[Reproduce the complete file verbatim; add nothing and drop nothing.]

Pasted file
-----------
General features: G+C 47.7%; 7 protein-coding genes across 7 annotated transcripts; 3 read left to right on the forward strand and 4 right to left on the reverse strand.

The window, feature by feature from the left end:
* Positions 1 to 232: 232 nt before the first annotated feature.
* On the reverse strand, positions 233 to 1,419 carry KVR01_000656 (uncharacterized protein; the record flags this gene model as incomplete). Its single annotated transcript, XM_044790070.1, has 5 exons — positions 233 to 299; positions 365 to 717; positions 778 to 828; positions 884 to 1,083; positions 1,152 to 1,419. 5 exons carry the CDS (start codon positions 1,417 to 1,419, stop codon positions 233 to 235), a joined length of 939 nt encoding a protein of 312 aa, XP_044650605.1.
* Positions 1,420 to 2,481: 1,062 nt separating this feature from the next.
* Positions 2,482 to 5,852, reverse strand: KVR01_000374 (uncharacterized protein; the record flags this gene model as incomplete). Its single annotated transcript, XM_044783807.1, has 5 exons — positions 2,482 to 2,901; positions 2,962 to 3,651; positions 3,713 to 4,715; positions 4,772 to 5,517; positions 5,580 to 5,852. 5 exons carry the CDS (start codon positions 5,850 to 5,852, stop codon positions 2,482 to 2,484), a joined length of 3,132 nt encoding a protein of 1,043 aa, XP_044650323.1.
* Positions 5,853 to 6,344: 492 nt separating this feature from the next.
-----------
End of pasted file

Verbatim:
General features: G+C 47.7%; 7 protein-coding genes across 7 annotated transcripts; 3 read left to right on the forward strand and 4 right to left on the reverse strand.

The window, feature by feature from the left end:
* Positions 1 to 232: 232 nt before the first annotated feature.
* On the reverse strand, positions 233 to 1,419 carry KVR01_000656 (uncharacterized protein; the record flags this gene model as incomplete). Its single annotated transcript, XM_044790070.1, has 5 exons — positions 233 to 299; positions 365 to 717; positions 778 to 828; positions 884 to 1,083; positions 1,152 to 1,419. 5 exons carry the CDS (start codon positions 1,417 to 1,419, stop codon positions 233 to 235), a joined length of 939 nt encoding a protein of 312 aa, XP_044650605.1.
* Positions 1,420 to 2,481: 1,062 nt separating this feature from the next.
* Positions 2,482 to 5,852, reverse strand: KVR01_000374 (uncharacterized protein; the record flags this gene model as incomplete). Its single annotated transcript, XM_044783807.1, has 5 exons — positions 2,482 to 2,901; positions 2,962 to 3,651; positions 3,713 to 4,715; positions 4,772 to 5,517; positions 5,580 to 5,852. 5 exons carry the CDS (start codon positions 5,850 to 5,852, stop codon positions 2,482 to 2,484), a joined length of 3,132 nt encoding a protein of 1,043 aa, XP_044650323.1.
* Positions 5,853 to 6,344: 492 nt separating this feature from the next.